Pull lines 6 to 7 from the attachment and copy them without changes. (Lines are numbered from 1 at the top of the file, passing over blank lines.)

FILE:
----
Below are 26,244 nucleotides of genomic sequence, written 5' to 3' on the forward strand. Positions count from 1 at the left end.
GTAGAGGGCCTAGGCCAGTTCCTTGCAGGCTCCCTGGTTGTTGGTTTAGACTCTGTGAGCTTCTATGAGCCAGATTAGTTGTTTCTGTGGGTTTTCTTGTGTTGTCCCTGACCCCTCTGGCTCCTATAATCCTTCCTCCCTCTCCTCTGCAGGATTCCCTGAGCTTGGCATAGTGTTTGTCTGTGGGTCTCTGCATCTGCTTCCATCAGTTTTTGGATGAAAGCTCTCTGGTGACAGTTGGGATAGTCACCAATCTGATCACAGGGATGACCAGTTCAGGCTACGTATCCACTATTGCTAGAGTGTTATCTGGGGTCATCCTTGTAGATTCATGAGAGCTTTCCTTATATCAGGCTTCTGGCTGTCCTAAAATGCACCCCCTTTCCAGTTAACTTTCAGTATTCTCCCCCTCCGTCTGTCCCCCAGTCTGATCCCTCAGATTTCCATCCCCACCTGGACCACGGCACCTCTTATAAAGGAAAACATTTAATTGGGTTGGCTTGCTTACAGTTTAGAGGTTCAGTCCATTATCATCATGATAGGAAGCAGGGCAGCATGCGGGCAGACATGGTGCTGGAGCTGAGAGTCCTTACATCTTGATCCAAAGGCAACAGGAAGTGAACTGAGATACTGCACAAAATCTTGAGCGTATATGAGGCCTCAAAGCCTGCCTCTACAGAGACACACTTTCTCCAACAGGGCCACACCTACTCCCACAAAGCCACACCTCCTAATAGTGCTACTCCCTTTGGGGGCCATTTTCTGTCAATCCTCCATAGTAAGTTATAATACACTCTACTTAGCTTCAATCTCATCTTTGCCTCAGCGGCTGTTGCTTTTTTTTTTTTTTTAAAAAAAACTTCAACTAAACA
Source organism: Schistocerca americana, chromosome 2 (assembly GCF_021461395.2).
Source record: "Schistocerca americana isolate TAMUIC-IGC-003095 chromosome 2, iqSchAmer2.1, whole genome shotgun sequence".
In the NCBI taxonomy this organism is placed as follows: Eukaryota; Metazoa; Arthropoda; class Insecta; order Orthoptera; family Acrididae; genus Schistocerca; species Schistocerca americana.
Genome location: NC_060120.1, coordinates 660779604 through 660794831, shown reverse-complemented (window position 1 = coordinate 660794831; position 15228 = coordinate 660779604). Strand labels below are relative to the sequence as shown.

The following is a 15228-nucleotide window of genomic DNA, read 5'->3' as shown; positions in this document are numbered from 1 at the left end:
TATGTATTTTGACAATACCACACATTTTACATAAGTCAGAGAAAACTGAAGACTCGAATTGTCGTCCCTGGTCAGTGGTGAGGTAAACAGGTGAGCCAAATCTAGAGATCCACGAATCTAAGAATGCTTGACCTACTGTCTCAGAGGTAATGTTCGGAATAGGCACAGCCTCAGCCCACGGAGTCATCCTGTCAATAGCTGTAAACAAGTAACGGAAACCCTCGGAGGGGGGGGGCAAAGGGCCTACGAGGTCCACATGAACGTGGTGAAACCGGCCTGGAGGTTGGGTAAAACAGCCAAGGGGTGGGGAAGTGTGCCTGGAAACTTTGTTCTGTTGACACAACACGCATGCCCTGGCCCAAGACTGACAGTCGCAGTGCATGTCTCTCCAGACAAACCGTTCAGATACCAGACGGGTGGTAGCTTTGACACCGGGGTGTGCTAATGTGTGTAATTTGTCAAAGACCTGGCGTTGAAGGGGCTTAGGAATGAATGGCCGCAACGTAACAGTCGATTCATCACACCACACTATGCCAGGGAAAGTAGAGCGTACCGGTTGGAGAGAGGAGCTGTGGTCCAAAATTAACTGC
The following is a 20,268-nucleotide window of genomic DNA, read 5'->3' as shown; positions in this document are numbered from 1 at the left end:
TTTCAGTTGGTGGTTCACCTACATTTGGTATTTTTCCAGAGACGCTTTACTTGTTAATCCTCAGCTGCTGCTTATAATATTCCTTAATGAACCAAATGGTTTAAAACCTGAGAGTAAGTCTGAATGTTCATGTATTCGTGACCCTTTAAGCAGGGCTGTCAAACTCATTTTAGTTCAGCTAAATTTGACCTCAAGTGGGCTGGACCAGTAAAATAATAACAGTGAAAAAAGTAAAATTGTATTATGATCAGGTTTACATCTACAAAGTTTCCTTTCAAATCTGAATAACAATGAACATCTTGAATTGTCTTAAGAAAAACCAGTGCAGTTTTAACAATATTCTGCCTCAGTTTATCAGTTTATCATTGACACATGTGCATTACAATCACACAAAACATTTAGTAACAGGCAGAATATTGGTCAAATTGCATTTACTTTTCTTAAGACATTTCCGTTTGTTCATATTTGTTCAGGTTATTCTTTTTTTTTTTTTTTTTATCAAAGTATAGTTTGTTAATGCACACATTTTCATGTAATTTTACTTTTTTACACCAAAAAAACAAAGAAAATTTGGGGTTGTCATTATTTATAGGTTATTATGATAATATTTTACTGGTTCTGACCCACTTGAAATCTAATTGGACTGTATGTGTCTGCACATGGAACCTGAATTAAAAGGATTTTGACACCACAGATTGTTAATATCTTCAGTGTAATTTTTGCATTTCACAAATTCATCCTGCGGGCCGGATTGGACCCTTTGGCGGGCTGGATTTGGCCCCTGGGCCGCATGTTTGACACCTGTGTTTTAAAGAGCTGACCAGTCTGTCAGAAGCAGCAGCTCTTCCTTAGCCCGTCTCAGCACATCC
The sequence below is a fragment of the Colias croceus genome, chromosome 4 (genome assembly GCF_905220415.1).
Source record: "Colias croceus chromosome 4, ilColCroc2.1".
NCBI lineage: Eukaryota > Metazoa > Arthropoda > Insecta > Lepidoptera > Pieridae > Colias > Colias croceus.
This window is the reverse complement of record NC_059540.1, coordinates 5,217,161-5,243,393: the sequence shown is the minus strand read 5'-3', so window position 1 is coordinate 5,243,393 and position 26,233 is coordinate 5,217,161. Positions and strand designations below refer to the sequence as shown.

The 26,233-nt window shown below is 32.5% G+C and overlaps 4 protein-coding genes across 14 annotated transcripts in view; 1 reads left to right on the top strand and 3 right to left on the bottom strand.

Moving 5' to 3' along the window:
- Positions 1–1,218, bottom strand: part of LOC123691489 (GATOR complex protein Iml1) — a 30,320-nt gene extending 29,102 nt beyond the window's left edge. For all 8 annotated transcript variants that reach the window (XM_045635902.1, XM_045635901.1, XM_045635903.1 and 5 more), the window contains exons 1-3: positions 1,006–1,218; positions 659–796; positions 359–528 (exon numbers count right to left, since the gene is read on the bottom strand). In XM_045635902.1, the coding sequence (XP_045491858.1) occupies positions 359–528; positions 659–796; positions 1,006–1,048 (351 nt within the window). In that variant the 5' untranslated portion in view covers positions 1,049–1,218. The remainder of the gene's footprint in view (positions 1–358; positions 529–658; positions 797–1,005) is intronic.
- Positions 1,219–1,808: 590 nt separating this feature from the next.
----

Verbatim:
Genome location: NC_060120.1, coordinates 660779604 through 660794831, shown reverse-complemented (window position 1 = coordinate 660794831; position 15228 = coordinate 660779604). Strand labels below are relative to the sequence as shown.

The following is a 15228-nucleotide window of genomic DNA, read 5'->3' as shown; positions in this document are numbered from 1 at the left end: